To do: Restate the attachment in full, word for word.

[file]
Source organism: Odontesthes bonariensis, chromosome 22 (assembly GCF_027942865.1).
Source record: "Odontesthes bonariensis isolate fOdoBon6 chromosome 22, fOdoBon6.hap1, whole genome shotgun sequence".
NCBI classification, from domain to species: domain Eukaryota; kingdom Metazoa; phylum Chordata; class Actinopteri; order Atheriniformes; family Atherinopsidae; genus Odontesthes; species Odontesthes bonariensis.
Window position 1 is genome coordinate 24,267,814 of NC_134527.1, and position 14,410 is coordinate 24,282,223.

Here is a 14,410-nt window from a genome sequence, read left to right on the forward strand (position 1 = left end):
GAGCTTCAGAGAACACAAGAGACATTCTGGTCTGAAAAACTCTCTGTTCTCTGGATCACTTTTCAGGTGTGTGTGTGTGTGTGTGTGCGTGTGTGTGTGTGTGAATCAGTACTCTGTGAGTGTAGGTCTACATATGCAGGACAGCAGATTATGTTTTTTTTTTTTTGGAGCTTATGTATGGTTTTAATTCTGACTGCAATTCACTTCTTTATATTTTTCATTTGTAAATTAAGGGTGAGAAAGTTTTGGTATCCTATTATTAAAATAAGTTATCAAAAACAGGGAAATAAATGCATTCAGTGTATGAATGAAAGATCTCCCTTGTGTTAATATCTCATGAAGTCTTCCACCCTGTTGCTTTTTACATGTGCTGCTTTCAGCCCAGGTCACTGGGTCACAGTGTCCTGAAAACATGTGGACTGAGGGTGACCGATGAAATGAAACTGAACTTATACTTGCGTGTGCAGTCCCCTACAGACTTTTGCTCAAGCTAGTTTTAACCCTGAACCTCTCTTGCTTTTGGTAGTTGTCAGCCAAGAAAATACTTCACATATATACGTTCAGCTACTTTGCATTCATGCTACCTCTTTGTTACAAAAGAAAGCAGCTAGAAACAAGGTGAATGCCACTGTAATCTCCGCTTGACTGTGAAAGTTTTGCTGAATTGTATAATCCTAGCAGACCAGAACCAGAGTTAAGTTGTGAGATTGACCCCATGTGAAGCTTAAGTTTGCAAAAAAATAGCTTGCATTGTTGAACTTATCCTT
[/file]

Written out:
Source organism: Odontesthes bonariensis, chromosome 22 (assembly GCF_027942865.1).
Source record: "Odontesthes bonariensis isolate fOdoBon6 chromosome 22, fOdoBon6.hap1, whole genome shotgun sequence".
NCBI classification, from domain to species: domain Eukaryota; kingdom Metazoa; phylum Chordata; class Actinopteri; order Atheriniformes; family Atherinopsidae; genus Odontesthes; species Odontesthes bonariensis.
Window position 1 is genome coordinate 24,267,814 of NC_134527.1, and position 14,410 is coordinate 24,282,223.

Here is a 14,410-nt window from a genome sequence, read left to right on the forward strand (position 1 = left end):
GAGCTTCAGAGAACACAAGAGACATTCTGGTCTGAAAAACTCTCTGTTCTCTGGATCACTTTTCAGGTGTGTGTGTGTGTGTGTGTGCGTGTGTGTGTGTGTGAATCAGTACTCTGTGAGTGTAGGTCTACATATGCAGGACAGCAGATTATGTTTTTTTTTTTTTGGAGCTTATGTATGGTTTTAATTCTGACTGCAATTCACTTCTTTATATTTTTCATTTGTAAATTAAGGGTGAGAAAGTTTTGGTATCCTATTATTAAAATAAGTTATCAAAAACAGGGAAATAAATGCATTCAGTGTATGAATGAAAGATCTCCCTTGTGTTAATATCTCATGAAGTCTTCCACCCTGTTGCTTTTTACATGTGCTGCTTTCAGCCCAGGTCACTGGGTCACAGTGTCCTGAAAACATGTGGACTGAGGGTGACCGATGAAATGAAACTGAACTTATACTTGCGTGTGCAGTCCCCTACAGACTTTTGCTCAAGCTAGTTTTAACCCTGAACCTCTCTTGCTTTTGGTAGTTGTCAGCCAAGAAAATACTTCACATATATACGTTCAGCTACTTTGCATTCATGCTACCTCTTTGTTACAAAAGAAAGCAGCTAGAAACAAGGTGAATGCCACTGTAATCTCCGCTTGACTGTGAAAGTTTTGCTGAATTGTATAATCCTAGCAGACCAGAACCAGAGTTAAGTTGTGAGATTGACCCCATGTGAAGCTTAAGTTTGCAAAAAAATAGCTTGCATTGTTGAACTTATCCTT